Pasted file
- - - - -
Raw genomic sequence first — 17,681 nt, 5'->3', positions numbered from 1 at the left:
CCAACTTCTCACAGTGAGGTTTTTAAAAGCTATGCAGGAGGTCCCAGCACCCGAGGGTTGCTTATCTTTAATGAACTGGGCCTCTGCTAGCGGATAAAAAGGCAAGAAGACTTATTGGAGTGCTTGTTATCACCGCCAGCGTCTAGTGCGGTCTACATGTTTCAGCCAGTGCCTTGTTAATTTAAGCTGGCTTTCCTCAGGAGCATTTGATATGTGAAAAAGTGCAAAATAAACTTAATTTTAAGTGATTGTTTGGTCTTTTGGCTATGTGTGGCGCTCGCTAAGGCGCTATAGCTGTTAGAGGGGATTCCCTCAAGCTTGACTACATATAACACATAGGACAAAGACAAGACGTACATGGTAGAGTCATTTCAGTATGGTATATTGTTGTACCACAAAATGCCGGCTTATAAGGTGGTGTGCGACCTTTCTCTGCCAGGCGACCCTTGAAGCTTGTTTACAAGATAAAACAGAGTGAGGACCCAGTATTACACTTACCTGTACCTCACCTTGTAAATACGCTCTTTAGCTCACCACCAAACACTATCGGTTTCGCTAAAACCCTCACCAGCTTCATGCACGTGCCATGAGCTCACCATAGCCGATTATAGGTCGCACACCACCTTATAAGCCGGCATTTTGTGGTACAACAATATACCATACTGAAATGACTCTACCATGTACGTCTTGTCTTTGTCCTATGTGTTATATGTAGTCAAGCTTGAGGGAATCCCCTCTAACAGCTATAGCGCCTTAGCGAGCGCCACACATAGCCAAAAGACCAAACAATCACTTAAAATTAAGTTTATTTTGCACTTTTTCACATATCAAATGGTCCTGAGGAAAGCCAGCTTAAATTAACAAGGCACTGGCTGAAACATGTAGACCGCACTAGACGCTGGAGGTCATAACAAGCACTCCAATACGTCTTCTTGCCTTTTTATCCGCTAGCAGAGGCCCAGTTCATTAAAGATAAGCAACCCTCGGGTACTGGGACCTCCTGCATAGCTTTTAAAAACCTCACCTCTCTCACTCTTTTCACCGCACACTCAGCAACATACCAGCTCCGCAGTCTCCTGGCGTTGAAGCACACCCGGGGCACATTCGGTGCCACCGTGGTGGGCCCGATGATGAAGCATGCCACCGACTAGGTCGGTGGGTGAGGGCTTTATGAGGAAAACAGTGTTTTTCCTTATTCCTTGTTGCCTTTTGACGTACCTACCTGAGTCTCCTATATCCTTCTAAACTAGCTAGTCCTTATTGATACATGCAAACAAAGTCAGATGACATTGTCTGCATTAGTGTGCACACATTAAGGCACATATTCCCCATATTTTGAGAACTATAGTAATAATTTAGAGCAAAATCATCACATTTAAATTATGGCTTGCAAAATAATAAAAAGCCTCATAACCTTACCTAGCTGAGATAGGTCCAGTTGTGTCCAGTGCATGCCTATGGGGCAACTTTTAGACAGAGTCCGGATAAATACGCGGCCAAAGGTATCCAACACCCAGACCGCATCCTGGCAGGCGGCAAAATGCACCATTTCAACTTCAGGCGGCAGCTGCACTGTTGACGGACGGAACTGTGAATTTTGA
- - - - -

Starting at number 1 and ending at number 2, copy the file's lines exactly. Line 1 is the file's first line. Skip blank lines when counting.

Raw genomic sequence first — 17,681 nt, 5'->3', positions numbered from 1 at the left:
CCAACTTCTCACAGTGAGGTTTTTAAAAGCTATGCAGGAGGTCCCAGCACCCGAGGGTTGCTTATCTTTAATGAACTGGGCCTCTGCTAGCGGATAAAAAGGCAAGAAGACTTATTGGAGTGCTTGTTATCACCGCCAGCGTCTAGTGCGGTCTACATGTTTCAGCCAGTGCCTTGTTAATTTAAGCTGGCTTTCCTCAGGAGCATTTGATATGTGAAAAAGTGCAAAATAAACTTAATTTTAAGTGATTGTTTGGTCTTTTGGCTATGTGTGGCGCTCGCTAAGGCGCTATAGCTGTTAGAGGGGATTCCCTCAAGCTTGACTACATATAACACATAGGACAAAGACAAGACGTACATGGTAGAGTCATTTCAGTATGGTATATTGTTGTACCACAAAATGCCGGCTTATAAGGTGGTGTGCGACCTTTCTCTGCCAGGCGACCCTTGAAGCTTGTTTACAAGATAAAACAGAGTGAGGACCCAGTATTACACTTACCTGTACCTCACCTTGTAAATACGCTCTTTAGCTCACCACCAAACACTATCGGTTTCGCTAAAACCCTCACCAGCTTCATGCACGTGCCATGAGCTCACCATAGCCGATTATAGGTCGCACACCACCTTATAAGCCGGCATTTTGTGGTACAACAATATACCATACTGAAATGACTCTACCATGTACGTCTTGTCTTTGTCCTATGTGTTATATGTAGTCAAGCTTGAGGGAATCCCCTCTAACAGCTATAGCGCCTTAGCGAGCGCCACACATAGCCAAAAGACCAAACAATCACTTAAAATTAAGTTTATTTTGCACTTTTTCACATATCAAATGGTCCTGAGGAAAGCCAGCTTAAATTAACAAGGCACTGGCTGAAACATGTAGACCGCACTAGACGCTGGAGGTCATAACAAGCACTCCAATACGTCTTCTTGCCTTTTTATCCGCTAGCAGAGGCCCAGTTCATTAAAGATAAGCAACCCTCGGGTACTGGGACCTCCTGCATAGCTTTTAAAAACCTCACCTCTCTCACTCTTTTCACCGCACACTCAGCAACATACCAGCTCCGCAGTCTCCTGGCGTTGAAGCACACCCGGGGCACATTCGGTGCCACCGTGGTGGGCCCGATGATGAAGCATGCCACCGACTAGGTCGGTGGGTGAGGGCTTTATGAGGAAAACAGTGTTTTTCCTTATTCCTTGTTGCCTTTTGACGTACCTACCTGAGTCTCCTATATCCTTCTAAACTAGCTAGTCCTTATTGATACATGCAAACAAAGTCAGATGACATTGTCTGCATTAGTGTGCACACATTAAGGCACATATTCCCCATATTTTGAGAACTATAGTAATAATTTAGAGCAAAATCATCACATTTAAATTATGGCTTGCAAAATAATAAAAAGCCTCATAACCTTACCTAGCTGAGATAGGTCCAGTTGTGTCCAGTGCATGCCTATGGGGCAACTTTTAGACAGAGTCCGGATAAATACGCGGCCAAAGGTATCCAACACCCAGACCGCATCCTGGCAGGCGGCAAAATGCACCATTTCAACTTCAGGCGGCAGCTGCACTGTTGACGGACGGAACTGTGAATTTTGA